Metastatic Cancer With Unknown Primary Site Guidelines

Updated: Apr 04, 2022
  • Author: Winston W Tan, MD, FACP; Chief Editor: Wafik S El-Deiry, MD, PhD  more...
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Guidelines Summary

Clinical guidelines on the diagnosis and management of cancers of unknown primary (CUP) have been published by the following organizations:

  • National Comprehensive Cancer Network (NCCN)
  • European Society for Medical Oncology (ESMO)
  • Sociedad Espanola de Oncologia Medica (SEOM)

Immunohistochemistry (IHC) tests

The National Comprehensive Cancer Network (NCCN) guidelines recommends immunohistochemistry (IHC) tests to assist in localizing a primary tumor but cautions that they lack uniform specificity and sensitivity and some markers are found on multiple tumors. Large series of markers should be avoided. An undifferentiated panel for determining the most likely cell lineage includes the following [19] :

  • Pan-keratin (AE1/AE3 and CAM5.2):  Carcinoma
  • CK5/6, p63/p40:  Squamous cell carcinoma (SCC)
  • S100, SOX10: Melanoma
  • LCA± CD20± CD3± : Lymphoma
  • OCT3/4± SALL4±: Germ cell tumor
  • WT1, calretinin, mesothelin, D2-40: Mesothelial tumor

Guidelines from the European Society for Medical Oncology (ESMO) note that IHC staining patterns are capable of identifying the site of origin in <  30% of all CUPs. In patients with poorly differentiated cancers or small biopsy specimens/malignant effusions, IHC staining may not be useful or feasible. ESMO recommend selected marker assays as part of the basic immunohistochemical workup of cancers of unknown primary. [11]  See the table below.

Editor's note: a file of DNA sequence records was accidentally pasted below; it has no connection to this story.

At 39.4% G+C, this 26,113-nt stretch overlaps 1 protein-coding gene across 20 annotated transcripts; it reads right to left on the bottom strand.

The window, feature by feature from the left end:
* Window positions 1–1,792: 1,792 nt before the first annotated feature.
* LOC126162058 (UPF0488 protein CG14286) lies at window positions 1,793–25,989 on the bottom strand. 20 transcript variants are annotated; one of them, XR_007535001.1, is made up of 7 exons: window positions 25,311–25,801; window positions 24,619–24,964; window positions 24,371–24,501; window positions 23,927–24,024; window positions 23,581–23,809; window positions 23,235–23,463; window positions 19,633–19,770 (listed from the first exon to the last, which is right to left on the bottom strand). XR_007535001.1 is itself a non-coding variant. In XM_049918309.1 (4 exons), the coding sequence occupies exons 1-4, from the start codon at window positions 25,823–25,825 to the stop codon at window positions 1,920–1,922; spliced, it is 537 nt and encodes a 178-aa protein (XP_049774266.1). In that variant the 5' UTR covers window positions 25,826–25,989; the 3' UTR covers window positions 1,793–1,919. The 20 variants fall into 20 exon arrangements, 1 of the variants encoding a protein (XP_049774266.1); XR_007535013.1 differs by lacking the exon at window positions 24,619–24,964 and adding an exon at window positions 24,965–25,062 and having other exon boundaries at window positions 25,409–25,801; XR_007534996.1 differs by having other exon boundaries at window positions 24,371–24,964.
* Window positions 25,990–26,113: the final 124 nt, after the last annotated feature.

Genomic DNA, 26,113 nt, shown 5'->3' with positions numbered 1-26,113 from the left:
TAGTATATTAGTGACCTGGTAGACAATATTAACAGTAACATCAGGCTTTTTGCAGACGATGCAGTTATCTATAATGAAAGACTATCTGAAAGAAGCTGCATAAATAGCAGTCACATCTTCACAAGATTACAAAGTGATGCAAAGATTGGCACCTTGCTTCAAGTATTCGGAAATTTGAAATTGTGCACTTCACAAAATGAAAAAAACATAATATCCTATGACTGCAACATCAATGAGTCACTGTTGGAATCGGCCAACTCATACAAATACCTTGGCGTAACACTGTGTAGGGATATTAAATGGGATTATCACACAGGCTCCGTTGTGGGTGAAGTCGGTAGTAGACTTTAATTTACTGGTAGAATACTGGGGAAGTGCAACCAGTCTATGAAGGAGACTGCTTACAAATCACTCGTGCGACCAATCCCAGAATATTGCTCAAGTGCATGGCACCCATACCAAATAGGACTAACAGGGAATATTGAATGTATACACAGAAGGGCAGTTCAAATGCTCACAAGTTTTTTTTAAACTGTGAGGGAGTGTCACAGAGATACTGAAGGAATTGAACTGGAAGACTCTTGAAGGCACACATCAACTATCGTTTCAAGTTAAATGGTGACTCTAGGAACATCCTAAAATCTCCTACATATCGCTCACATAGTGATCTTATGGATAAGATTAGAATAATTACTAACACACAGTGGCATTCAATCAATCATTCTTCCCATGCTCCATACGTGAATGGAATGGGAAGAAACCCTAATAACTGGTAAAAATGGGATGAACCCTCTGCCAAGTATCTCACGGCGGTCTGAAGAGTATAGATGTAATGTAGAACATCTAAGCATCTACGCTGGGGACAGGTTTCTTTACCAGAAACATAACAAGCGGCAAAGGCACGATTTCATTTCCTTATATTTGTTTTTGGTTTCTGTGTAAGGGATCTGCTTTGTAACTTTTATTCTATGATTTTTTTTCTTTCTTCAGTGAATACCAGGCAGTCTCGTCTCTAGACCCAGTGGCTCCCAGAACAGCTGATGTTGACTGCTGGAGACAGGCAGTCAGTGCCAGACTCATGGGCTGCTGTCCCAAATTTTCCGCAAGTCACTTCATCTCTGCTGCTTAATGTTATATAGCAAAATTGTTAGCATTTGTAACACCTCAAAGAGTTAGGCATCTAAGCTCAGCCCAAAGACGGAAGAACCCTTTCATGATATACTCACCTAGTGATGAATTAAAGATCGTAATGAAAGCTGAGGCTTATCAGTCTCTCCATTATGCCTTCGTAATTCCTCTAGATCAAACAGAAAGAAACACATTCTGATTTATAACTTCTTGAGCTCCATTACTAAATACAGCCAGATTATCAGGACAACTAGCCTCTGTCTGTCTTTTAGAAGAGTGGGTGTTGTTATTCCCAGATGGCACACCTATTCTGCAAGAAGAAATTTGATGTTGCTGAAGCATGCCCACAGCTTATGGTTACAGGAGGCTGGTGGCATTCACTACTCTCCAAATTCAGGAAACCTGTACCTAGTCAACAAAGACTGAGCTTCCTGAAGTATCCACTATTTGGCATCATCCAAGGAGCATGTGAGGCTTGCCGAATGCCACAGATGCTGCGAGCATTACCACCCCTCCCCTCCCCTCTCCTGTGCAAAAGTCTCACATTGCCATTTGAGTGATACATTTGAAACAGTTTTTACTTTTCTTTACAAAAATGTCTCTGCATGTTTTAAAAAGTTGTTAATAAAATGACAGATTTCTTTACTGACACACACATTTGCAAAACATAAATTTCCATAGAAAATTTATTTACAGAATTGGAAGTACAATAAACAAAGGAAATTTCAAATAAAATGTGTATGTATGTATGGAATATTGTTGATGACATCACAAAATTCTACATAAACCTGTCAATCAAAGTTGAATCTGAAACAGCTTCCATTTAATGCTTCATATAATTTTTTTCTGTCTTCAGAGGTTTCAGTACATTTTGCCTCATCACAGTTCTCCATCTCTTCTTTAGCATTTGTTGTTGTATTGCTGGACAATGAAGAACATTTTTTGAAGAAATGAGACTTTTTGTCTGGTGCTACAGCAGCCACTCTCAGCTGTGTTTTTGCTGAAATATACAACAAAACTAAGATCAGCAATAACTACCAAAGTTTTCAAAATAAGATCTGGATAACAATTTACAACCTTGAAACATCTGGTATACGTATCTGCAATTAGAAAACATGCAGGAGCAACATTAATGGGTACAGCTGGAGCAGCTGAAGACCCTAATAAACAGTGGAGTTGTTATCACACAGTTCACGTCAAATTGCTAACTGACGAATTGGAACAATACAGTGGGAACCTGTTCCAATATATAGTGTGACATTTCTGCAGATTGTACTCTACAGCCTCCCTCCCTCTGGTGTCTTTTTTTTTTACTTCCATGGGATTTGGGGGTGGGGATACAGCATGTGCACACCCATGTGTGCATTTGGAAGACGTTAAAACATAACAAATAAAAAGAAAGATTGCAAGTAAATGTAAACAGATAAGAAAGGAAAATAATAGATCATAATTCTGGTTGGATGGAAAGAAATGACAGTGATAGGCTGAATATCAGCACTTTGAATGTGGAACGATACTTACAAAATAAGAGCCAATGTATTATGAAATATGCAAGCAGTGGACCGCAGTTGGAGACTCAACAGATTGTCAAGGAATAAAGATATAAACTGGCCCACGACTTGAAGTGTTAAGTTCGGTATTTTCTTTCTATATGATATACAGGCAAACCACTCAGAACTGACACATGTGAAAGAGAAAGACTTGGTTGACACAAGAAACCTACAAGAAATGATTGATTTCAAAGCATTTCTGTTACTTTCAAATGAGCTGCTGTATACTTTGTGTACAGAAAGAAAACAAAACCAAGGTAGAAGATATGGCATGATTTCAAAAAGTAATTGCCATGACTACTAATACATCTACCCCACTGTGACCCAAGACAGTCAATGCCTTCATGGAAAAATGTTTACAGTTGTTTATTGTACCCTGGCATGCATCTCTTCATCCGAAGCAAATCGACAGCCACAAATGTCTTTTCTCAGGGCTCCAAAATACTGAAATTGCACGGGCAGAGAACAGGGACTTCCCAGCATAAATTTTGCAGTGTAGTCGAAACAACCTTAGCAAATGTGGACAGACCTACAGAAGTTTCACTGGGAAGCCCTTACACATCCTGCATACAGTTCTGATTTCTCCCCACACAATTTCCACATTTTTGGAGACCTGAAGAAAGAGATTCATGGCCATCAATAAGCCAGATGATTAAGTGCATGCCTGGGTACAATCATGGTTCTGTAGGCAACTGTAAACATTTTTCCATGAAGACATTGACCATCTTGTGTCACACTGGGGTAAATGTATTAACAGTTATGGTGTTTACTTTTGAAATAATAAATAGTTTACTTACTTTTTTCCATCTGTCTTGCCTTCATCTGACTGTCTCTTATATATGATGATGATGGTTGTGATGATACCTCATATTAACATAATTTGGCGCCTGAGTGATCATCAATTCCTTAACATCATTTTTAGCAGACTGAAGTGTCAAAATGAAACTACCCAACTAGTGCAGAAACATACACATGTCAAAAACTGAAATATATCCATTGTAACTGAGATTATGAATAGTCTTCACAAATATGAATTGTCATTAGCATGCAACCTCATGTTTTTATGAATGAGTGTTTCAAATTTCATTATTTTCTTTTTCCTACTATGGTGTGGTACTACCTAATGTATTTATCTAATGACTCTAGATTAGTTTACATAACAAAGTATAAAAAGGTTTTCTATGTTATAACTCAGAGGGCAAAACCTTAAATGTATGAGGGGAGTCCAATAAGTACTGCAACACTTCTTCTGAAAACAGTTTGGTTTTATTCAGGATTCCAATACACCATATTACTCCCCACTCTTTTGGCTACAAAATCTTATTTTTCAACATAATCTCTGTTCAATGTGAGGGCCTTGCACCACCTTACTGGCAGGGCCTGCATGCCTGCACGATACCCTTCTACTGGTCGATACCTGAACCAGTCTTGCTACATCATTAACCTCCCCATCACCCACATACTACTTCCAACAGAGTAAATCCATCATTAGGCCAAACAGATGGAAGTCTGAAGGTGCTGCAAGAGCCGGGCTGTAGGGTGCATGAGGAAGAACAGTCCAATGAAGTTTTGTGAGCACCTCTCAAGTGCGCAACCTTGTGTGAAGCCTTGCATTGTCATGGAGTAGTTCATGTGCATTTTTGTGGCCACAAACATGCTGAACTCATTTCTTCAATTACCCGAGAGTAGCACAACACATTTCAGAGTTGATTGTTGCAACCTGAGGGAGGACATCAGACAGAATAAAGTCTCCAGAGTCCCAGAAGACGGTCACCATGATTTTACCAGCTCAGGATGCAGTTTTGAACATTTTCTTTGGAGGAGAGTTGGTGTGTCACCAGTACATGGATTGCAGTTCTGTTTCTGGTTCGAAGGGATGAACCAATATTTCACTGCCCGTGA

Table. Immunohistochemical markers for cancers of unknown primary (Open Table in a new window)

Primary Marker Primary Tumor Type Additional Markers
CK7- /CK 20 + Colorectal cancer and merkel cell carcinoma CEA and CDX-2  (for GI malignancy)
CK 7 +/CK 20 - Lung,breast, thyroid, endometrial, cervical, pancreas, and cholangiocarcinoma

TTF-1 (lung, thyroid)

ER, PR (breast)

GCDFP-15 (gynecologic)

CK- 19 (pancreas)

Ck+7/ CK 20+ Urothelial, ovarian, pancreas, cholangiocarcinoma

Urothelin (genitourinary) 

WT-1 (ovarian, mesothelial)

CK = cytokeratin; CEA = carcinoembryonic antigen; TTF1 = thyroid transcription factor 1; ER = estrogen receptor; PR = progesterone receptor; GCDFP-15  = gross cystic disease fluid protein–15; WT-1 = Wilms tumor gene 1; PSA = prostate specific antigen

The Sociedad Espanola de Oncologia Medica (SEOM) guidelines find IHC testing is cost-effective and recommend it be carried out in all CUPs using a stepwise algorithm. Initial testing may include CKAE1-AE3 (Carcinoma), CLA (Lymphoma), S100, HMB-45, Melan-A (Melanoma), S100, Vimentin (Sarcoma). [31]  

The 20 cytokeratin (CK) subtypes are typically expressed in carcinomas. A CK7 plus CK20 staining pattern can point toward additional IHC staining and specific, clinical tests. For example, a CUP having a IHC profile such as CK7+ CK20− TTF1+ suggests lung cancer and bronchoscopy should be performed, whereas CK 7−, CK20+ and CDX2+ suggest colorectal cancer and colonoscopy should be considered. [31]